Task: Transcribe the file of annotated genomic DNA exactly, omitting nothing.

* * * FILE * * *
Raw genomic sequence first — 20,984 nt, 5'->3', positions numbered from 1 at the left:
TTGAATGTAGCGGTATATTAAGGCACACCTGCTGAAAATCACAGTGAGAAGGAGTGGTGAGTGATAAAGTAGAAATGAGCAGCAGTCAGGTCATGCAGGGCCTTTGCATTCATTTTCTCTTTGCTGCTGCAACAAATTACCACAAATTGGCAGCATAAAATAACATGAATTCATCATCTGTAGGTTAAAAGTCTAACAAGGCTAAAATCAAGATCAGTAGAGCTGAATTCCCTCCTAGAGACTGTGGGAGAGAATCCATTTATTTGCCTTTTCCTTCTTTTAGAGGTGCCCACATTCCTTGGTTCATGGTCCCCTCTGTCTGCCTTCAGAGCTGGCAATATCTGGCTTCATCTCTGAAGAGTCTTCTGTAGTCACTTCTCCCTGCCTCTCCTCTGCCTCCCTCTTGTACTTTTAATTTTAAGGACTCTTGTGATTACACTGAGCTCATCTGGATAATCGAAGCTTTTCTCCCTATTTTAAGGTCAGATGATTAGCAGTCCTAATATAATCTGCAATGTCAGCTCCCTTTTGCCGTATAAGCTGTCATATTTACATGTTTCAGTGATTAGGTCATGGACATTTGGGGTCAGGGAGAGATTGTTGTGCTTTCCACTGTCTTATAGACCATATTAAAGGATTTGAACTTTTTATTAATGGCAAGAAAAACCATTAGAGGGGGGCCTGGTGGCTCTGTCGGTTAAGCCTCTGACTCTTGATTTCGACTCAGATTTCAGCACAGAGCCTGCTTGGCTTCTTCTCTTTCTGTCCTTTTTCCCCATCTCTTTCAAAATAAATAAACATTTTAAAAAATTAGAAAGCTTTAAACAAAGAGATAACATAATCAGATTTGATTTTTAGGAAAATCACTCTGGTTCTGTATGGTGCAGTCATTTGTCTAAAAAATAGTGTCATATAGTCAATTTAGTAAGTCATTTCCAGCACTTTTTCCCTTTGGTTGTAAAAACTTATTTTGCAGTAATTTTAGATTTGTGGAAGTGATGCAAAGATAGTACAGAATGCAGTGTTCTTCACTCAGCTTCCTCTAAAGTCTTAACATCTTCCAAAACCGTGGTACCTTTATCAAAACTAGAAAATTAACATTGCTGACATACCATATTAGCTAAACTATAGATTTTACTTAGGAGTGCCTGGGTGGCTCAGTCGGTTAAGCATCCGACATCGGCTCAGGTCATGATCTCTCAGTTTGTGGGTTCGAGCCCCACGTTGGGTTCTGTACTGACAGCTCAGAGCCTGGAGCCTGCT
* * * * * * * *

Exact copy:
Raw genomic sequence first — 20,984 nt, 5'->3', positions numbered from 1 at the left:
TTGAATGTAGCGGTATATTAAGGCACACCTGCTGAAAATCACAGTGAGAAGGAGTGGTGAGTGATAAAGTAGAAATGAGCAGCAGTCAGGTCATGCAGGGCCTTTGCATTCATTTTCTCTTTGCTGCTGCAACAAATTACCACAAATTGGCAGCATAAAATAACATGAATTCATCATCTGTAGGTTAAAAGTCTAACAAGGCTAAAATCAAGATCAGTAGAGCTGAATTCCCTCCTAGAGACTGTGGGAGAGAATCCATTTATTTGCCTTTTCCTTCTTTTAGAGGTGCCCACATTCCTTGGTTCATGGTCCCCTCTGTCTGCCTTCAGAGCTGGCAATATCTGGCTTCATCTCTGAAGAGTCTTCTGTAGTCACTTCTCCCTGCCTCTCCTCTGCCTCCCTCTTGTACTTTTAATTTTAAGGACTCTTGTGATTACACTGAGCTCATCTGGATAATCGAAGCTTTTCTCCCTATTTTAAGGTCAGATGATTAGCAGTCCTAATATAATCTGCAATGTCAGCTCCCTTTTGCCGTATAAGCTGTCATATTTACATGTTTCAGTGATTAGGTCATGGACATTTGGGGTCAGGGAGAGATTGTTGTGCTTTCCACTGTCTTATAGACCATATTAAAGGATTTGAACTTTTTATTAATGGCAAGAAAAACCATTAGAGGGGGGCCTGGTGGCTCTGTCGGTTAAGCCTCTGACTCTTGATTTCGACTCAGATTTCAGCACAGAGCCTGCTTGGCTTCTTCTCTTTCTGTCCTTTTTCCCCATCTCTTTCAAAATAAATAAACATTTTAAAAAATTAGAAAGCTTTAAACAAAGAGATAACATAATCAGATTTGATTTTTAGGAAAATCACTCTGGTTCTGTATGGTGCAGTCATTTGTCTAAAAAATAGTGTCATATAGTCAATTTAGTAAGTCATTTCCAGCACTTTTTCCCTTTGGTTGTAAAAACTTATTTTGCAGTAATTTTAGATTTGTGGAAGTGATGCAAAGATAGTACAGAATGCAGTGTTCTTCACTCAGCTTCCTCTAAAGTCTTAACATCTTCCAAAACCGTGGTACCTTTATCAAAACTAGAAAATTAACATTGCTGACATACCATATTAGCTAAACTATAGATTTTACTTAGGAGTGCCTGGGTGGCTCAGTCGGTTAAGCATCCGACATCGGCTCAGGTCATGATCTCTCAGTTTGTGGGTTCGAGCCCCACGTTGGGTTCTGTACTGACAGCTCAGAGCCTGGAGCCTGCT